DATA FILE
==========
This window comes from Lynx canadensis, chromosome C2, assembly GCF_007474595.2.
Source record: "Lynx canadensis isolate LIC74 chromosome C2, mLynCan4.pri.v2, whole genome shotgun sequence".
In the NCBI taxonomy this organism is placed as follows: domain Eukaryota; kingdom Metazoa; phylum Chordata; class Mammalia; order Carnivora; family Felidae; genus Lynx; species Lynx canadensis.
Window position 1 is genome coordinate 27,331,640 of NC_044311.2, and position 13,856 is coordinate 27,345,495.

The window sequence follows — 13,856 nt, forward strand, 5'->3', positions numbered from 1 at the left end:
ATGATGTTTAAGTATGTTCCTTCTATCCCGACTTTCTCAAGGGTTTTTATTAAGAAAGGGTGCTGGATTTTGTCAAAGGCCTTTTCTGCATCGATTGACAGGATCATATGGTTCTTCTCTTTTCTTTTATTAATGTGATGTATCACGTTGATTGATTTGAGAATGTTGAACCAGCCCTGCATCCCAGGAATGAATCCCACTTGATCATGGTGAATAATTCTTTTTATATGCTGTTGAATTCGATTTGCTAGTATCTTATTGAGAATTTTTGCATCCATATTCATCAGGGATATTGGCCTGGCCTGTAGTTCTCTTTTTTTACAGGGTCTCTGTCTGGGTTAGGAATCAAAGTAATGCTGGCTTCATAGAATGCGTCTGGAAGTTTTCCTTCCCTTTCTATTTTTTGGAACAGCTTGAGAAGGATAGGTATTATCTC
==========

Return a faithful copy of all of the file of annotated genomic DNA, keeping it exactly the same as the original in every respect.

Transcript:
This window comes from Lynx canadensis, chromosome C2, assembly GCF_007474595.2.
Source record: "Lynx canadensis isolate LIC74 chromosome C2, mLynCan4.pri.v2, whole genome shotgun sequence".
In the NCBI taxonomy this organism is placed as follows: domain Eukaryota; kingdom Metazoa; phylum Chordata; class Mammalia; order Carnivora; family Felidae; genus Lynx; species Lynx canadensis.
Window position 1 is genome coordinate 27,331,640 of NC_044311.2, and position 13,856 is coordinate 27,345,495.

The window sequence follows — 13,856 nt, forward strand, 5'->3', positions numbered from 1 at the left end:
ATGATGTTTAAGTATGTTCCTTCTATCCCGACTTTCTCAAGGGTTTTTATTAAGAAAGGGTGCTGGATTTTGTCAAAGGCCTTTTCTGCATCGATTGACAGGATCATATGGTTCTTCTCTTTTCTTTTATTAATGTGATGTATCACGTTGATTGATTTGAGAATGTTGAACCAGCCCTGCATCCCAGGAATGAATCCCACTTGATCATGGTGAATAATTCTTTTTATATGCTGTTGAATTCGATTTGCTAGTATCTTATTGAGAATTTTTGCATCCATATTCATCAGGGATATTGGCCTGGCCTGTAGTTCTCTTTTTTTACAGGGTCTCTGTCTGGGTTAGGAATCAAAGTAATGCTGGCTTCATAGAATGCGTCTGGAAGTTTTCCTTCCCTTTCTATTTTTTGGAACAGCTTGAGAAGGATAGGTATTATCTC